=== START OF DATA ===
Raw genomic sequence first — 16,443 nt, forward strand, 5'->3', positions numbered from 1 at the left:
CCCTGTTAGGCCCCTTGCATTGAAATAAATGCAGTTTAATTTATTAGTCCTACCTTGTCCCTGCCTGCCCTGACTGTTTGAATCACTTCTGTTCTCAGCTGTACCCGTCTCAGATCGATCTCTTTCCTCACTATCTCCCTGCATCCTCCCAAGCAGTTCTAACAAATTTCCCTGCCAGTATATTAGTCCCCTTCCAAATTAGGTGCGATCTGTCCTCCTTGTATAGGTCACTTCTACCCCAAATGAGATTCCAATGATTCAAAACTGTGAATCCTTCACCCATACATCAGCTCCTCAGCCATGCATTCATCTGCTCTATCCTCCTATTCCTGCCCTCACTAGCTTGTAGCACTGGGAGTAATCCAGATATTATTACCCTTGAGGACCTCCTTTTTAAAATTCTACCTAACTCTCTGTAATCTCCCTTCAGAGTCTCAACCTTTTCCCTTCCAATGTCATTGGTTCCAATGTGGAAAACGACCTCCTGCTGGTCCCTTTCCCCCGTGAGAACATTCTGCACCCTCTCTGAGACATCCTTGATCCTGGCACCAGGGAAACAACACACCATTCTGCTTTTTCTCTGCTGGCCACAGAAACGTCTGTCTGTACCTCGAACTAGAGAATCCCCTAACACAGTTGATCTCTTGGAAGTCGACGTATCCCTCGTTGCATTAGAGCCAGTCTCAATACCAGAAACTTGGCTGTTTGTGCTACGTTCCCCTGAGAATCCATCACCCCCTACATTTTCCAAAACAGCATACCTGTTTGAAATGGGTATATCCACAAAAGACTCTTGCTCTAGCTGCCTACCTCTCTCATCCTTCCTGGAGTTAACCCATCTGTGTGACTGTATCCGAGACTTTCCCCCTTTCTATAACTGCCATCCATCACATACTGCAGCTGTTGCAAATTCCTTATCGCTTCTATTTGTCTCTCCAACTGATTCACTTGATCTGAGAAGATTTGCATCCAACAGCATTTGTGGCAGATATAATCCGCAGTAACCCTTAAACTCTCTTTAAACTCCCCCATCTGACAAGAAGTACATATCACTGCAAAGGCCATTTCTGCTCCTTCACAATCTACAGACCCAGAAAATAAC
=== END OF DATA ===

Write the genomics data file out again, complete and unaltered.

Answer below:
Raw genomic sequence first — 16,443 nt, forward strand, 5'->3', positions numbered from 1 at the left:
CCCTGTTAGGCCCCTTGCATTGAAATAAATGCAGTTTAATTTATTAGTCCTACCTTGTCCCTGCCTGCCCTGACTGTTTGAATCACTTCTGTTCTCAGCTGTACCCGTCTCAGATCGATCTCTTTCCTCACTATCTCCCTGCATCCTCCCAAGCAGTTCTAACAAATTTCCCTGCCAGTATATTAGTCCCCTTCCAAATTAGGTGCGATCTGTCCTCCTTGTATAGGTCACTTCTACCCCAAATGAGATTCCAATGATTCAAAACTGTGAATCCTTCACCCATACATCAGCTCCTCAGCCATGCATTCATCTGCTCTATCCTCCTATTCCTGCCCTCACTAGCTTGTAGCACTGGGAGTAATCCAGATATTATTACCCTTGAGGACCTCCTTTTTAAAATTCTACCTAACTCTCTGTAATCTCCCTTCAGAGTCTCAACCTTTTCCCTTCCAATGTCATTGGTTCCAATGTGGAAAACGACCTCCTGCTGGTCCCTTTCCCCCGTGAGAACATTCTGCACCCTCTCTGAGACATCCTTGATCCTGGCACCAGGGAAACAACACACCATTCTGCTTTTTCTCTGCTGGCCACAGAAACGTCTGTCTGTACCTCGAACTAGAGAATCCCCTAACACAGTTGATCTCTTGGAAGTCGACGTATCCCTCGTTGCATTAGAGCCAGTCTCAATACCAGAAACTTGGCTGTTTGTGCTACGTTCCCCTGAGAATCCATCACCCCCTACATTTTCCAAAACAGCATACCTGTTTGAAATGGGTATATCCACAAAAGACTCTTGCTCTAGCTGCCTACCTCTCTCATCCTTCCTGGAGTTAACCCATCTGTGTGACTGTATCCGAGACTTTCCCCCTTTCTATAACTGCCATCCATCACATACTGCAGCTGTTGCAAATTCCTTATCGCTTCTATTTGTCTCTCCAACTGATTCACTTGATCTGAGAAGATTTGCATCCAACAGCATTTGTGGCAGATATAATCCGCAGTAACCCTTAAACTCTCTTTAAACTCCCCCATCTGACAAGAAGTACATATCACTGCAAAGGCCATTTCTGCTCCTTCACAATCTACAGACCCAGAAAATAAC